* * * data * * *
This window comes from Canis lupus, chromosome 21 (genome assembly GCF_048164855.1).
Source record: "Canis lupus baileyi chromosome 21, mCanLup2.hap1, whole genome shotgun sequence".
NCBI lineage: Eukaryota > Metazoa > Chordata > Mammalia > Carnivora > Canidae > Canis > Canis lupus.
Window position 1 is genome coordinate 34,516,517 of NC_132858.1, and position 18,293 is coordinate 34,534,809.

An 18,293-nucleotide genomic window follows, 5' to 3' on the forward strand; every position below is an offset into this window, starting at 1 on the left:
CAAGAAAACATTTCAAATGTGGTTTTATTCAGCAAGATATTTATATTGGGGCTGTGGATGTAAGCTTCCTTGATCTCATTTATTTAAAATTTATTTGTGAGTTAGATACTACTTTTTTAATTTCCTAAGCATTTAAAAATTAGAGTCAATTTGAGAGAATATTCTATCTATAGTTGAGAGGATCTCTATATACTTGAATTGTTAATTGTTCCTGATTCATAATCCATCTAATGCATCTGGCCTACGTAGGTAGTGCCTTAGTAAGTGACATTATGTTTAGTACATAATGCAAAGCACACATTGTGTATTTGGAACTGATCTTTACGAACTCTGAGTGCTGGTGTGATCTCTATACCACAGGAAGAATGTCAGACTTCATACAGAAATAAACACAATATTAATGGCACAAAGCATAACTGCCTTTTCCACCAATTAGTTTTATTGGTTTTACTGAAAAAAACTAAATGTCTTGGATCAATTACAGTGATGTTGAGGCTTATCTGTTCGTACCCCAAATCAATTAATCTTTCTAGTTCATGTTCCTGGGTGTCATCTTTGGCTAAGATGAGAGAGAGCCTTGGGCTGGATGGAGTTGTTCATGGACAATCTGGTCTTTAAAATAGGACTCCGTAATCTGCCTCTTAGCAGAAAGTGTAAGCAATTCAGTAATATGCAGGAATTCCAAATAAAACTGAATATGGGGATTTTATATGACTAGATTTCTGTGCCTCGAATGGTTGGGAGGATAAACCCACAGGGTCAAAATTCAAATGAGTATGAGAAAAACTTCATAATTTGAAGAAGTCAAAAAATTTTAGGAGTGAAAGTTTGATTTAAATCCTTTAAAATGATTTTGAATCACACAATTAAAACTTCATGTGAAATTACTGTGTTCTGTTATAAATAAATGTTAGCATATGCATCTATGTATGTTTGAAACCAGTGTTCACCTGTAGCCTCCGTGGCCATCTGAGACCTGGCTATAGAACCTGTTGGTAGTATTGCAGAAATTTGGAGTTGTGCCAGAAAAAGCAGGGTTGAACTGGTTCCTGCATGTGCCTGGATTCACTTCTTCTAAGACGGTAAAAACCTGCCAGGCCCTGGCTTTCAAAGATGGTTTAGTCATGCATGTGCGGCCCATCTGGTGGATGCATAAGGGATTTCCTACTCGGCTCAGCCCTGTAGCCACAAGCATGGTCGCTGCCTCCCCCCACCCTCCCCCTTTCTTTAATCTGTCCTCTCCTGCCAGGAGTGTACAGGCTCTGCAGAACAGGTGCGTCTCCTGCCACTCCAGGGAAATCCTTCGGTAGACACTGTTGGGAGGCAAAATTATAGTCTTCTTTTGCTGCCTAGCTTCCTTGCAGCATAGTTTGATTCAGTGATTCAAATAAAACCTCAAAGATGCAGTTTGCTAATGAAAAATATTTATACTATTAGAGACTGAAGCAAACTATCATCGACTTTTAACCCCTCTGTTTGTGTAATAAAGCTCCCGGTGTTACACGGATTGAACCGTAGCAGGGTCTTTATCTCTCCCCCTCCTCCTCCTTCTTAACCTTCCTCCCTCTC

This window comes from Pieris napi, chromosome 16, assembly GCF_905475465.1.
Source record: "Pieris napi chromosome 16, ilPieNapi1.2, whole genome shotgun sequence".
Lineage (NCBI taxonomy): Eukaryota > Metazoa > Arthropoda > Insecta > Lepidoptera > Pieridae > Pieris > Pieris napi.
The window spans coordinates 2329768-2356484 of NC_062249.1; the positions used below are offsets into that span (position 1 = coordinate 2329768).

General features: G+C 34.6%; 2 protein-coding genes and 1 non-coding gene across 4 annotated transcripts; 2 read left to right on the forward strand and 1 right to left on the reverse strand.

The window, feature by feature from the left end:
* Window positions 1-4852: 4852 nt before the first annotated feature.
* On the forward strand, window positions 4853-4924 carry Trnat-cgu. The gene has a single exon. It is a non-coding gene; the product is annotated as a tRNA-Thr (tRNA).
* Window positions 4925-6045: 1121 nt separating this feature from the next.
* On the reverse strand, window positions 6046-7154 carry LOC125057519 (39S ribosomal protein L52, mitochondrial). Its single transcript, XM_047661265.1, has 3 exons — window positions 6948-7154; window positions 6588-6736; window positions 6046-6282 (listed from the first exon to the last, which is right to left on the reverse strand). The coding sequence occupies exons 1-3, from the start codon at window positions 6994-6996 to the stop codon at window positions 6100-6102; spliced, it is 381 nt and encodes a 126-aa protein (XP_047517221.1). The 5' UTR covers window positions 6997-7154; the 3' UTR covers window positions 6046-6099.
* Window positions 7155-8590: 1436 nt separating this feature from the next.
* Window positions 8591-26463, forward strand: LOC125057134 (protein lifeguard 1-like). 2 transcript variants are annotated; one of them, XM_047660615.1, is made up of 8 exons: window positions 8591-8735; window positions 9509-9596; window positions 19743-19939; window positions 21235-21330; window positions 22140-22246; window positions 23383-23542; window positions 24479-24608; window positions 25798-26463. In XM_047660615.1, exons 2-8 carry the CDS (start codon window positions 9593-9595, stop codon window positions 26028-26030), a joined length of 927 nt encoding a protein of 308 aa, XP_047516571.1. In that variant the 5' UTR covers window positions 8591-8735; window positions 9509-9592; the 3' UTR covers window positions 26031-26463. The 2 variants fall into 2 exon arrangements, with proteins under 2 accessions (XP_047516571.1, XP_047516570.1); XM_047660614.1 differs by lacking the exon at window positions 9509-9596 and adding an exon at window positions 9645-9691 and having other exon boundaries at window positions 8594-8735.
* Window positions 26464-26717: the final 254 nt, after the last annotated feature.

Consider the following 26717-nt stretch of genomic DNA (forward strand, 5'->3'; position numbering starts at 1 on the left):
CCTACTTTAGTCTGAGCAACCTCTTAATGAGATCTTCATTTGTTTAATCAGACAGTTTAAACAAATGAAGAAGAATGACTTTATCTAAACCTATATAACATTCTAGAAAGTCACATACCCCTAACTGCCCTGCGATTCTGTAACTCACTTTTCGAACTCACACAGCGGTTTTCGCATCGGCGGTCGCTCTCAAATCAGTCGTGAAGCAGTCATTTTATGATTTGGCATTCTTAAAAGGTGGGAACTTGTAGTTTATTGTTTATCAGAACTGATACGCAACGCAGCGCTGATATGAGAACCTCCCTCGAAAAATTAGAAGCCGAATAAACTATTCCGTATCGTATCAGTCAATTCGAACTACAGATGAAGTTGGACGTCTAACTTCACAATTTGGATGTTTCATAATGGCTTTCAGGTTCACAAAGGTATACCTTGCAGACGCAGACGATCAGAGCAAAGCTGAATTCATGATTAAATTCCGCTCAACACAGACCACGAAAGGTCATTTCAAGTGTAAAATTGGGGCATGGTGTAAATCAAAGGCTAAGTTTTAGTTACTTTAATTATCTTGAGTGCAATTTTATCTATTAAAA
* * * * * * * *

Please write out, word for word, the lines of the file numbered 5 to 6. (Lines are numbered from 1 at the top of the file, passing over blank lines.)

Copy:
An 18,293-nucleotide genomic window follows, 5' to 3' on the forward strand; every position below is an offset into this window, starting at 1 on the left:
CAAGAAAACATTTCAAATGTGGTTTTATTCAGCAAGATATTTATATTGGGGCTGTGGATGTAAGCTTCCTTGATCTCATTTATTTAAAATTTATTTGTGAGTTAGATACTACTTTTTTAATTTCCTAAGCATTTAAAAATTAGAGTCAATTTGAGAGAATATTCTATCTATAGTTGAGAGGATCTCTATATACTTGAATTGTTAATTGTTCCTGATTCATAATCCATCTAATGCATCTGGCCTACGTAGGTAGTGCCTTAGTAAGTGACATTATGTTTAGTACATAATGCAAAGCACACATTGTGTATTTGGAACTGATCTTTACGAACTCTGAGTGCTGGTGTGATCTCTATACCACAGGAAGAATGTCAGACTTCATACAGAAATAAACACAATATTAATGGCACAAAGCATAACTGCCTTTTCCACCAATTAGTTTTATTGGTTTTACTGAAAAAAACTAAATGTCTTGGATCAATTACAGTGATGTTGAGGCTTATCTGTTCGTACCCCAAATCAATTAATCTTTCTAGTTCATGTTCCTGGGTGTCATCTTTGGCTAAGATGAGAGAGAGCCTTGGGCTGGATGGAGTTGTTCATGGACAATCTGGTCTTTAAAATAGGACTCCGTAATCTGCCTCTTAGCAGAAAGTGTAAGCAATTCAGTAATATGCAGGAATTCCAAATAAAACTGAATATGGGGATTTTATATGACTAGATTTCTGTGCCTCGAATGGTTGGGAGGATAAACCCACAGGGTCAAAATTCAAATGAGTATGAGAAAAACTTCATAATTTGAAGAAGTCAAAAAATTTTAGGAGTGAAAGTTTGATTTAAATCCTTTAAAATGATTTTGAATCACACAATTAAAACTTCATGTGAAATTACTGTGTTCTGTTATAAATAAATGTTAGCATATGCATCTATGTATGTTTGAAACCAGTGTTCACCTGTAGCCTCCGTGGCCATCTGAGACCTGGCTATAGAACCTGTTGGTAGTATTGCAGAAATTTGGAGTTGTGCCAGAAAAAGCAGGGTTGAACTGGTTCCTGCATGTGCCTGGATTCACTTCTTCTAAGACGGTAAAAACCTGCCAGGCCCTGGCTTTCAAAGATGGTTTAGTCATGCATGTGCGGCCCATCTGGTGGATGCATAAGGGATTTCCTACTCGGCTCAGCCCTGTAGCCACAAGCATGGTCGCTGCCTCCCCCCACCCTCCCCCTTTCTTTAATCTGTCCTCTCCTGCCAGGAGTGTACAGGCTCTGCAGAACAGGTGCGTCTCCTGCCACTCCAGGGAAATCCTTCGGTAGACACTGTTGGGAGGCAAAATTATAGTCTTCTTTTGCTGCCTAGCTTCCTTGCAGCATAGTTTGATTCAGTGATTCAAATAAAACCTCAAAGATGCAGTTTGCTAATGAAAAATATTTATACTATTAGAGACTGAAGCAAACTATCATCGACTTTTAACCCCTCTGTTTGTGTAATAAAGCTCCCGGTGTTACACGGATTGAACCGTAGCAGGGTCTTTATCTCTCCCCCTCCTCCTCCTTCTTAACCTTCCTCCCTCTC